The new variety can be asexually reproduced as cuttings or by grafting or budding on to seedling or cutting-grown rootstocks of A. deliciosa or A. chinensis. Trial plantings of grafted plants established at the Te Puke, Nelson and Kerikeri Research Centres in 2003 have shown that the unique combination of characters come true to form and are established and transmitted through succeeding asexual propagations.

The new variety is characterized as follows:

Plant ploidy: diploid.

Plant form and vigor: a twining habit, with strong vigor, similar to ‘Hort16A’ (U.S. Plant Pat. No. 11,066); the surface of the dormant cane is smooth and a white bloom is present; distinctive red/brown hairs are evident on the young shoots and the underside of young leaves.

Foliage: the mature leaf is broad ovate in shape; the upper surface of the leaf is smooth; the lobes of a mature leaf are arranged slightly overlapping.

Flower: the number of flowers in each inflorescence is typically between one to four flowers, with each inflorescence comprising a single king flower and one or two side flowers; the single colored petal is absent of any red blotch which is sometime present on the petals of flowers of other male varieties, for example ‘Meteor’ (not patented).

Time of flowering: early.

Plant health: no visible leaf symptoms have been observed indicating the plant is not virus-infected. Resistance to pests and disease is unknown.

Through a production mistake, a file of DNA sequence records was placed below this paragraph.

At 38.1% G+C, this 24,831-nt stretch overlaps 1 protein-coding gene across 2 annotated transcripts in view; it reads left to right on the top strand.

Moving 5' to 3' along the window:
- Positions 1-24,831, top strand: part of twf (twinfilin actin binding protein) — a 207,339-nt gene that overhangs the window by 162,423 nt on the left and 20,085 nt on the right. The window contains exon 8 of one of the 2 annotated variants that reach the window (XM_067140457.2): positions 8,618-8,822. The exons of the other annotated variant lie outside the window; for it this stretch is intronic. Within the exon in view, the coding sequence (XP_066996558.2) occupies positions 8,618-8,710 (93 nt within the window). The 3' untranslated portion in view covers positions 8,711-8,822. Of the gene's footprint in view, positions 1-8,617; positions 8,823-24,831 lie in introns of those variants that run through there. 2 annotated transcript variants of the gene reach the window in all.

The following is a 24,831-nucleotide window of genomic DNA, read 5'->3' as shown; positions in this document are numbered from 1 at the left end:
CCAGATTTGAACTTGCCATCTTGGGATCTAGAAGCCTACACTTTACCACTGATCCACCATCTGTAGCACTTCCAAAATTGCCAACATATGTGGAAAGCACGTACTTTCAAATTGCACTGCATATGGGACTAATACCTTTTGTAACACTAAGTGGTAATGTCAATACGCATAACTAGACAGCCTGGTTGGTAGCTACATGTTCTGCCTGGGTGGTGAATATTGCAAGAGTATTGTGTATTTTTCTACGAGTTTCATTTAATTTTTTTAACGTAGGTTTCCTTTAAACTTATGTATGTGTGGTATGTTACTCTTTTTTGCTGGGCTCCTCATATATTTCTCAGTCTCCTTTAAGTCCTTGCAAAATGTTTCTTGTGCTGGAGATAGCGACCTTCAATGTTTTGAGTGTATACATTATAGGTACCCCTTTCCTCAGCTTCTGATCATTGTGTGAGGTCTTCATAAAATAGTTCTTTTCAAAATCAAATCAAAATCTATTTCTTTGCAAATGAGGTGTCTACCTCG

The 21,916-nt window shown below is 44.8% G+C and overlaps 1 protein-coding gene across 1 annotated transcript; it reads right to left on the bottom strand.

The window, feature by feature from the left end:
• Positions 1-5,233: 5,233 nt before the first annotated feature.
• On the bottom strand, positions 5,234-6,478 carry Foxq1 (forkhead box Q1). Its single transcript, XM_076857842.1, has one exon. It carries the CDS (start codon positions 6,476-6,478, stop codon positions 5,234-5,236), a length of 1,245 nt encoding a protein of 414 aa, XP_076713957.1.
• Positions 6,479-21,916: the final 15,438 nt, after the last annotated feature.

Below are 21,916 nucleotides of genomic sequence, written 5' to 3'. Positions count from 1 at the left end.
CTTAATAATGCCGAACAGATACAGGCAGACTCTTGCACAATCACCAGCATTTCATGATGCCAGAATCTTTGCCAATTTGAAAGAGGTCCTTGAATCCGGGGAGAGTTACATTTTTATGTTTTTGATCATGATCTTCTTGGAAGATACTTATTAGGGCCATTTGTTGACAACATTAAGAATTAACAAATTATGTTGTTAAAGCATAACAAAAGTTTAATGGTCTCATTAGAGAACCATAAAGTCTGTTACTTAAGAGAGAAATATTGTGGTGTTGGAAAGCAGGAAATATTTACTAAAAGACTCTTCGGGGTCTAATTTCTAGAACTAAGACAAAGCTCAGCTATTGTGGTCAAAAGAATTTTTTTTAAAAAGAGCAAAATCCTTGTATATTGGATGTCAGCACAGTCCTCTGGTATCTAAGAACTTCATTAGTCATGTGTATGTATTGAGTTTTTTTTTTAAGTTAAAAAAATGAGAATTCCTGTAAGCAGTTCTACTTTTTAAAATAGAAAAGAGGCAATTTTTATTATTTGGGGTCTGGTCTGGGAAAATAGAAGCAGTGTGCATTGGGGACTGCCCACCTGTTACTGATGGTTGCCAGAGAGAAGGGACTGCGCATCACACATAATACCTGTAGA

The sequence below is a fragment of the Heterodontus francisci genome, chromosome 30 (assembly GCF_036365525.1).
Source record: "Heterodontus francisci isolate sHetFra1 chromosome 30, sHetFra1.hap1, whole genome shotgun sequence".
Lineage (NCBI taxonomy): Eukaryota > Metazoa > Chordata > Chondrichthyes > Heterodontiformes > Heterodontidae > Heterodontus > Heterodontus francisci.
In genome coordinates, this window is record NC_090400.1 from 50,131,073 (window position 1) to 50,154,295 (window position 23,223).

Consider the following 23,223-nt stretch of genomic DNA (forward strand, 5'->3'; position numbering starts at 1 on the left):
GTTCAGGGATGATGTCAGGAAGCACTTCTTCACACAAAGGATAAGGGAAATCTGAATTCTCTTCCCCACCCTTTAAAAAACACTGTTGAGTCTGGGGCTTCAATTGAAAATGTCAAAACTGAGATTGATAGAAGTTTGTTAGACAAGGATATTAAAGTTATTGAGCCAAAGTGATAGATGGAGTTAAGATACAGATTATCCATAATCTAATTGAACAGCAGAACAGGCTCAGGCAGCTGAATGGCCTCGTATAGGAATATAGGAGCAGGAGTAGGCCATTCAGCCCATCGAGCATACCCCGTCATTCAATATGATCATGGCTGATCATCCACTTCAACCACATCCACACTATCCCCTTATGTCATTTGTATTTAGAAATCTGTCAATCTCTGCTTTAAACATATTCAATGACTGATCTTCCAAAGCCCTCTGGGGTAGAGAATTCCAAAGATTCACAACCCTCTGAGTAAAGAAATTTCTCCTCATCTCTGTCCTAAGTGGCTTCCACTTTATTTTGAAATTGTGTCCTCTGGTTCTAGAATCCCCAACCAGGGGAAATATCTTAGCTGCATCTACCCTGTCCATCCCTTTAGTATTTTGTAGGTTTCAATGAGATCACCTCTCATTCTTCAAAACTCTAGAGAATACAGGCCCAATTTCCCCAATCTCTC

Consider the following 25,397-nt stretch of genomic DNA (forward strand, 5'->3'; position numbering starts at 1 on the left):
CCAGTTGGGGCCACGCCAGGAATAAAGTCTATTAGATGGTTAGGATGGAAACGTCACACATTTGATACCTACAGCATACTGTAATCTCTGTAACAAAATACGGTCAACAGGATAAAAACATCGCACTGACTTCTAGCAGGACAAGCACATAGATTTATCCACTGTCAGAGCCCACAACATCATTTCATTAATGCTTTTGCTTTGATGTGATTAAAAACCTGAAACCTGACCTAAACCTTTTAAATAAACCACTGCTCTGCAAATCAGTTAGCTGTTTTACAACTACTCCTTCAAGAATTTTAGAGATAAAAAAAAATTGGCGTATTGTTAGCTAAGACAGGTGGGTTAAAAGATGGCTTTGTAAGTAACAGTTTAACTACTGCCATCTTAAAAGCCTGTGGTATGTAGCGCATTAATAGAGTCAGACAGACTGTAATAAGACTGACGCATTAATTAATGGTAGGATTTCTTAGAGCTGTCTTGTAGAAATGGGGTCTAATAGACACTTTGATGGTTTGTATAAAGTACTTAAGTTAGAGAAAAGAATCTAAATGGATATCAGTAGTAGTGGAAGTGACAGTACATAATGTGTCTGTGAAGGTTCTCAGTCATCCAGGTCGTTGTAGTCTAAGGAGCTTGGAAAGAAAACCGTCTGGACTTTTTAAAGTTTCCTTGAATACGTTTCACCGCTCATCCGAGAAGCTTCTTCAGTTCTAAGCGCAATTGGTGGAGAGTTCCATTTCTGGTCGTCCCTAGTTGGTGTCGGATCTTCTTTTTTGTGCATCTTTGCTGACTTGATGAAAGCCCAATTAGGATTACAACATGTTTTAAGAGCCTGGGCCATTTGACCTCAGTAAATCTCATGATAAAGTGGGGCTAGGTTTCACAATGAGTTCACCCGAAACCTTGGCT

Pollination efficiency: the new variety was initially selected on the basis of its potential for synchrony of flowering with the commercially important New Zealand female kiwifruit variety ‘Hort16A’ (U.S. Plant Pat. No. 11,066) and the resulting large fruit size of fruit of ‘Hort16A’ (U.S. Plant Pat. No. 11,066) after hand pollination with excess pollen. Subsequent trials indicate that flowering of the new variety does appear to be well synchronized with when female flowers of the variety ‘Hort16A’ (U.S. Plant Pat. No. 11,066) are receptive in many production areas in New Zealand. Observations of the performance of the new variety indicate it has potential to bring about improved yield from ‘Hort16A’ (U.S. Plant Pat. No. 11,066) relative to other male pollinizers currently used commercially in New Zealand such as ‘Meteor’ (not patented) and ‘Sparkler’ (not patented) due to better coincidence with ‘Hort16A’ (U.S. Plant Pat. No. 11,066) flowering, and good ability to influence fruit size when pollen is delivered to the female flowers. Key attributes of the new variety in this regard include good pollen viability, and a high pollen yield, in combination with a medium flower load per plant (measured as the number of flowers per meter cane).